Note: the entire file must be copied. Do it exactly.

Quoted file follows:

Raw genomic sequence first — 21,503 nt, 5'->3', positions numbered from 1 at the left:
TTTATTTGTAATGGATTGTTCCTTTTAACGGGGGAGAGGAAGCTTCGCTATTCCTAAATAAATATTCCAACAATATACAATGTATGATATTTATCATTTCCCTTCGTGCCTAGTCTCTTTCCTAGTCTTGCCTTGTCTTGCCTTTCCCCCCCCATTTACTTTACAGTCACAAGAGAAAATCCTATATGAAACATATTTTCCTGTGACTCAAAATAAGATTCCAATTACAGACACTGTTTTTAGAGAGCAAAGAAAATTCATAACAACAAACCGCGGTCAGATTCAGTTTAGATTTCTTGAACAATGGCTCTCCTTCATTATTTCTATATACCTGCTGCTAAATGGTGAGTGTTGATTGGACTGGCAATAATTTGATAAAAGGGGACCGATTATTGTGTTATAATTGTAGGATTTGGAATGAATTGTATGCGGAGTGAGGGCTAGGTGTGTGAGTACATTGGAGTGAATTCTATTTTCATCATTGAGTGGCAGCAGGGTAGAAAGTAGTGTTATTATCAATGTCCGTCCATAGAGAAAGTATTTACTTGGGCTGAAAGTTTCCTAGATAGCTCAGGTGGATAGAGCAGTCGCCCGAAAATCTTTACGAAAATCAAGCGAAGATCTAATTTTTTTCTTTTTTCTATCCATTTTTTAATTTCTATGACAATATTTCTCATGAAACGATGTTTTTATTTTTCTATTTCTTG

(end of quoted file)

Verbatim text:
Raw genomic sequence first — 21,503 nt, 5'->3', positions numbered from 1 at the left:
TTTATTTGTAATGGATTGTTCCTTTTAACGGGGGAGAGGAAGCTTCGCTATTCCTAAATAAATATTCCAACAATATACAATGTATGATATTTATCATTTCCCTTCGTGCCTAGTCTCTTTCCTAGTCTTGCCTTGTCTTGCCTTTCCCCCCCCATTTACTTTACAGTCACAAGAGAAAATCCTATATGAAACATATTTTCCTGTGACTCAAAATAAGATTCCAATTACAGACACTGTTTTTAGAGAGCAAAGAAAATTCATAACAACAAACCGCGGTCAGATTCAGTTTAGATTTCTTGAACAATGGCTCTCCTTCATTATTTCTATATACCTGCTGCTAAATGGTGAGTGTTGATTGGACTGGCAATAATTTGATAAAAGGGGACCGATTATTGTGTTATAATTGTAGGATTTGGAATGAATTGTATGCGGAGTGAGGGCTAGGTGTGTGAGTACATTGGAGTGAATTCTATTTTCATCATTGAGTGGCAGCAGGGTAGAAAGTAGTGTTATTATCAATGTCCGTCCATAGAGAAAGTATTTACTTGGGCTGAAAGTTTCCTAGATAGCTCAGGTGGATAGAGCAGTCGCCCGAAAATCTTTACGAAAATCAAGCGAAGATCTAATTTTTTTCTTTTTTCTATCCATTTTTTAATTTCTATGACAATATTTCTCATGAAACGATGTTTTTATTTTTCTATTTCTTG